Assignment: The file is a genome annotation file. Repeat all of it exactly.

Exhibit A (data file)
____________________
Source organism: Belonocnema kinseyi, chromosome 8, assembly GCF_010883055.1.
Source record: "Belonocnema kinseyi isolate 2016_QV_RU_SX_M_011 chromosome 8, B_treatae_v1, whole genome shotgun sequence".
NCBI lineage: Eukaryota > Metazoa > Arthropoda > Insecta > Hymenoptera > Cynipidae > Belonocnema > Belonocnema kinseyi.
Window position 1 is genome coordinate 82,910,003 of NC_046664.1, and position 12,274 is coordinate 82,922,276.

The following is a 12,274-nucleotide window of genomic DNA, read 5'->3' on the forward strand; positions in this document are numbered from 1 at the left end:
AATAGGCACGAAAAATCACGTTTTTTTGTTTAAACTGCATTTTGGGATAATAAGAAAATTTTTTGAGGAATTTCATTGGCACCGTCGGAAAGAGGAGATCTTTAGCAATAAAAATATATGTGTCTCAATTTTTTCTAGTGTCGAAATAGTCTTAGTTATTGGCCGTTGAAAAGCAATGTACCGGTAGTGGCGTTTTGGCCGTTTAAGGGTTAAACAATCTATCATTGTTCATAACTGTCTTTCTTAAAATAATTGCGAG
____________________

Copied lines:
Source organism: Belonocnema kinseyi, chromosome 8, assembly GCF_010883055.1.
Source record: "Belonocnema kinseyi isolate 2016_QV_RU_SX_M_011 chromosome 8, B_treatae_v1, whole genome shotgun sequence".
NCBI lineage: Eukaryota > Metazoa > Arthropoda > Insecta > Hymenoptera > Cynipidae > Belonocnema > Belonocnema kinseyi.
Window position 1 is genome coordinate 82,910,003 of NC_046664.1, and position 12,274 is coordinate 82,922,276.

The following is a 12,274-nucleotide window of genomic DNA, read 5'->3' on the forward strand; positions in this document are numbered from 1 at the left end:
AATAGGCACGAAAAATCACGTTTTTTTGTTTAAACTGCATTTTGGGATAATAAGAAAATTTTTTGAGGAATTTCATTGGCACCGTCGGAAAGAGGAGATCTTTAGCAATAAAAATATATGTGTCTCAATTTTTTCTAGTGTCGAAATAGTCTTAGTTATTGGCCGTTGAAAAGCAATGTACCGGTAGTGGCGTTTTGGCCGTTTAAGGGTTAAACAATCTATCATTGTTCATAACTGTCTTTCTTAAAATAATTGCGAG